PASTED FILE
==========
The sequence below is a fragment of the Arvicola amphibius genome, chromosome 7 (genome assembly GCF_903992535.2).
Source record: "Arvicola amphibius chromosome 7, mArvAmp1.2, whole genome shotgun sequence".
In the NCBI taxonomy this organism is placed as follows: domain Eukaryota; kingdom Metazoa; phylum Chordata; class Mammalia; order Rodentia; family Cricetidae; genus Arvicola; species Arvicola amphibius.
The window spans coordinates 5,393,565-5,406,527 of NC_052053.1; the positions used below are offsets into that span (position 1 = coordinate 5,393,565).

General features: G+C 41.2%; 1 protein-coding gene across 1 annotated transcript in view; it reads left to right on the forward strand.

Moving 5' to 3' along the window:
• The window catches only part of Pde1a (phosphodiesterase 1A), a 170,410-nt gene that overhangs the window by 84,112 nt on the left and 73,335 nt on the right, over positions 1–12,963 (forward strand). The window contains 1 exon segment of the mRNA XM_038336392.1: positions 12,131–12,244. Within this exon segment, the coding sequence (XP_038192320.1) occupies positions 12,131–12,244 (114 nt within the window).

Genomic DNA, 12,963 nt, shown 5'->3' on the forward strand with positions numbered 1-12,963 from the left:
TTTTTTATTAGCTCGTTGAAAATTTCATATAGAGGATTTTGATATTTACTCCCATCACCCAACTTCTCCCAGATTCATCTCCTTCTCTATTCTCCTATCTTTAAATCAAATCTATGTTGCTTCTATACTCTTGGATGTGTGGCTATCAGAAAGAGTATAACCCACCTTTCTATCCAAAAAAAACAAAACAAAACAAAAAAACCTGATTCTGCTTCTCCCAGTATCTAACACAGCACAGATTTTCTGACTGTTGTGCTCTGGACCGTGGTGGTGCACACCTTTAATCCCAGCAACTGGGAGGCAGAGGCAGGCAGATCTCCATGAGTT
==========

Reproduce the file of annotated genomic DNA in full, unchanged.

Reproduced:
The sequence below is a fragment of the Arvicola amphibius genome, chromosome 7 (genome assembly GCF_903992535.2).
Source record: "Arvicola amphibius chromosome 7, mArvAmp1.2, whole genome shotgun sequence".
In the NCBI taxonomy this organism is placed as follows: domain Eukaryota; kingdom Metazoa; phylum Chordata; class Mammalia; order Rodentia; family Cricetidae; genus Arvicola; species Arvicola amphibius.
The window spans coordinates 5,393,565-5,406,527 of NC_052053.1; the positions used below are offsets into that span (position 1 = coordinate 5,393,565).

General features: G+C 41.2%; 1 protein-coding gene across 1 annotated transcript in view; it reads left to right on the forward strand.

Moving 5' to 3' along the window:
• The window catches only part of Pde1a (phosphodiesterase 1A), a 170,410-nt gene that overhangs the window by 84,112 nt on the left and 73,335 nt on the right, over positions 1–12,963 (forward strand). The window contains 1 exon segment of the mRNA XM_038336392.1: positions 12,131–12,244. Within this exon segment, the coding sequence (XP_038192320.1) occupies positions 12,131–12,244 (114 nt within the window).

Genomic DNA, 12,963 nt, shown 5'->3' on the forward strand with positions numbered 1-12,963 from the left:
TTTTTTATTAGCTCGTTGAAAATTTCATATAGAGGATTTTGATATTTACTCCCATCACCCAACTTCTCCCAGATTCATCTCCTTCTCTATTCTCCTATCTTTAAATCAAATCTATGTTGCTTCTATACTCTTGGATGTGTGGCTATCAGAAAGAGTATAACCCACCTTTCTATCCAAAAAAAACAAAACAAAACAAAAAAACCTGATTCTGCTTCTCCCAGTATCTAACACAGCACAGATTTTCTGACTGTTGTGCTCTGGACCGTGGTGGTGCACACCTTTAATCCCAGCAACTGGGAGGCAGAGGCAGGCAGATCTCCATGAGTT